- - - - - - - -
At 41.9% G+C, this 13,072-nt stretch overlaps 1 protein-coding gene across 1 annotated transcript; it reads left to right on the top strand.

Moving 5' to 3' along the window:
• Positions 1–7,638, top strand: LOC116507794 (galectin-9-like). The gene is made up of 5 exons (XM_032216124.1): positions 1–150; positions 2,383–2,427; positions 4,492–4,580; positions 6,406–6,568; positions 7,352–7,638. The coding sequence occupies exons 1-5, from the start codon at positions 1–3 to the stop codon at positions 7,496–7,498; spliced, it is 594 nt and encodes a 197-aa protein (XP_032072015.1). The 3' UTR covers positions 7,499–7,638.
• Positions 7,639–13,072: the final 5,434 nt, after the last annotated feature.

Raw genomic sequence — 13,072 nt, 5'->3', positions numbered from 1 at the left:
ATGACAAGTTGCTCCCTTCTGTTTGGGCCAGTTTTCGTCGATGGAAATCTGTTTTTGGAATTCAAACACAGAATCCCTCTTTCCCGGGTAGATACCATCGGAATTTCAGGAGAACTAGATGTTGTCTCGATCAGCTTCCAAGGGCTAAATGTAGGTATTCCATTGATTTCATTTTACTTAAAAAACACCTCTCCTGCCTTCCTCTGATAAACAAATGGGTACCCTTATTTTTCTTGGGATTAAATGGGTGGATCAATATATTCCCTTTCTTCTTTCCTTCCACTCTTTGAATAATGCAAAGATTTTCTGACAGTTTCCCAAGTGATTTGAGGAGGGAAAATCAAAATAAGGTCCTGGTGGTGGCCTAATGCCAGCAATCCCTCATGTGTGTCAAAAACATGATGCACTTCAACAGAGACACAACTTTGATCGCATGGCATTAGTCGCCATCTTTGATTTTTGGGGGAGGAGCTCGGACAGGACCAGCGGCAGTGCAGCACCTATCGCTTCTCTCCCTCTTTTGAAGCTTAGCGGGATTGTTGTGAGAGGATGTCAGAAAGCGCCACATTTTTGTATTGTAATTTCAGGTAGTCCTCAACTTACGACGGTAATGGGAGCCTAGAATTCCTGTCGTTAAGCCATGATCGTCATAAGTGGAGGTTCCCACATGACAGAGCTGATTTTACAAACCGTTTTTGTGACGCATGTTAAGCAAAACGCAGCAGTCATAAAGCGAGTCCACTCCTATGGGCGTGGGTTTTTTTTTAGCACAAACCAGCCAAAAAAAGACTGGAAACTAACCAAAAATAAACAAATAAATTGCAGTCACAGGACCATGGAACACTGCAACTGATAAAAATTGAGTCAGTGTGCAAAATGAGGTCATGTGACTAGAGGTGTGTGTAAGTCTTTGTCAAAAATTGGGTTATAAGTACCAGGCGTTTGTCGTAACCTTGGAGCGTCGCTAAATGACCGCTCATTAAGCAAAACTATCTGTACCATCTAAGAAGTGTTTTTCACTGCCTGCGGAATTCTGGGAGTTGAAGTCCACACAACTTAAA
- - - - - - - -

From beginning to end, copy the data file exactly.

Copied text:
At 41.9% G+C, this 13,072-nt stretch overlaps 1 protein-coding gene across 1 annotated transcript; it reads left to right on the top strand.

Moving 5' to 3' along the window:
• Positions 1–7,638, top strand: LOC116507794 (galectin-9-like). The gene is made up of 5 exons (XM_032216124.1): positions 1–150; positions 2,383–2,427; positions 4,492–4,580; positions 6,406–6,568; positions 7,352–7,638. The coding sequence occupies exons 1-5, from the start codon at positions 1–3 to the stop codon at positions 7,496–7,498; spliced, it is 594 nt and encodes a 197-aa protein (XP_032072015.1). The 3' UTR covers positions 7,499–7,638.
• Positions 7,639–13,072: the final 5,434 nt, after the last annotated feature.

Raw genomic sequence — 13,072 nt, 5'->3', positions numbered from 1 at the left:
ATGACAAGTTGCTCCCTTCTGTTTGGGCCAGTTTTCGTCGATGGAAATCTGTTTTTGGAATTCAAACACAGAATCCCTCTTTCCCGGGTAGATACCATCGGAATTTCAGGAGAACTAGATGTTGTCTCGATCAGCTTCCAAGGGCTAAATGTAGGTATTCCATTGATTTCATTTTACTTAAAAAACACCTCTCCTGCCTTCCTCTGATAAACAAATGGGTACCCTTATTTTTCTTGGGATTAAATGGGTGGATCAATATATTCCCTTTCTTCTTTCCTTCCACTCTTTGAATAATGCAAAGATTTTCTGACAGTTTCCCAAGTGATTTGAGGAGGGAAAATCAAAATAAGGTCCTGGTGGTGGCCTAATGCCAGCAATCCCTCATGTGTGTCAAAAACATGATGCACTTCAACAGAGACACAACTTTGATCGCATGGCATTAGTCGCCATCTTTGATTTTTGGGGGAGGAGCTCGGACAGGACCAGCGGCAGTGCAGCACCTATCGCTTCTCTCCCTCTTTTGAAGCTTAGCGGGATTGTTGTGAGAGGATGTCAGAAAGCGCCACATTTTTGTATTGTAATTTCAGGTAGTCCTCAACTTACGACGGTAATGGGAGCCTAGAATTCCTGTCGTTAAGCCATGATCGTCATAAGTGGAGGTTCCCACATGACAGAGCTGATTTTACAAACCGTTTTTGTGACGCATGTTAAGCAAAACGCAGCAGTCATAAAGCGAGTCCACTCCTATGGGCGTGGGTTTTTTTTTAGCACAAACCAGCCAAAAAAAGACTGGAAACTAACCAAAAATAAACAAATAAATTGCAGTCACAGGACCATGGAACACTGCAACTGATAAAAATTGAGTCAGTGTGCAAAATGAGGTCATGTGACTAGAGGTGTGTGTAAGTCTTTGTCAAAAATTGGGTTATAAGTACCAGGCGTTTGTCGTAACCTTGGAGCGTCGCTAAATGACCGCTCATTAAGCAAAACTATCTGTACCATCTAAGAAGTGTTTTTCACTGCCTGCGGAATTCTGGGAGTTGAAGTCCACACAACTTAAA